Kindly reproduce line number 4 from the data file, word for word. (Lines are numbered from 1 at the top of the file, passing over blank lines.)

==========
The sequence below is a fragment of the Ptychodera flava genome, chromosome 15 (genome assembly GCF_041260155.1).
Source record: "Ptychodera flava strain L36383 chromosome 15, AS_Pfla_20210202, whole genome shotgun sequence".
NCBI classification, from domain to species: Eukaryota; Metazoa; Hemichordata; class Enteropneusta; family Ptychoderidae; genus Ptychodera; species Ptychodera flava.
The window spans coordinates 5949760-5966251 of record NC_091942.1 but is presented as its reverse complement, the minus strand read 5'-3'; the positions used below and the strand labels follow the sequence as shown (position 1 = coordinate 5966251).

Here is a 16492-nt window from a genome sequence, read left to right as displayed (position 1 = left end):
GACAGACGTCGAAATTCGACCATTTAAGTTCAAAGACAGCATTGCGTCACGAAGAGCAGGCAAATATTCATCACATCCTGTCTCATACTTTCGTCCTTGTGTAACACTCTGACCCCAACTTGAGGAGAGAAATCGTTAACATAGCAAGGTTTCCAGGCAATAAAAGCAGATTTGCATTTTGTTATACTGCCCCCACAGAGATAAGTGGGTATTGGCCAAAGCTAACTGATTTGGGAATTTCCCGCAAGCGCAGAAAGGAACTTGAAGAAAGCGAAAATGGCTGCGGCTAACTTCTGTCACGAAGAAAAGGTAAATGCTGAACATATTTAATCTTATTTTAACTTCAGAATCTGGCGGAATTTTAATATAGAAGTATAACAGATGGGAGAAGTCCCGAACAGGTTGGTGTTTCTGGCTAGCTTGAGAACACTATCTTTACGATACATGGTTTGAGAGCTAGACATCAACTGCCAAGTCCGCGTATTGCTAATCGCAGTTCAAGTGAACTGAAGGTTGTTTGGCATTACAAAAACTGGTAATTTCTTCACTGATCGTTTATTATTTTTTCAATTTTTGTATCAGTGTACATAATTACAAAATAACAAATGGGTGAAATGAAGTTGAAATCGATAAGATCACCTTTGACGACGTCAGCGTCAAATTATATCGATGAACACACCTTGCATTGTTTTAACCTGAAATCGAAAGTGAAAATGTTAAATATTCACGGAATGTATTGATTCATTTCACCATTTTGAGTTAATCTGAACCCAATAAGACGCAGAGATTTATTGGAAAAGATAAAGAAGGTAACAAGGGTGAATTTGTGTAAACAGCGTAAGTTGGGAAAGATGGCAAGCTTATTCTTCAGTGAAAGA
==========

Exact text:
The window spans coordinates 5949760-5966251 of record NC_091942.1 but is presented as its reverse complement, the minus strand read 5'-3'; the positions used below and the strand labels follow the sequence as shown (position 1 = coordinate 5966251).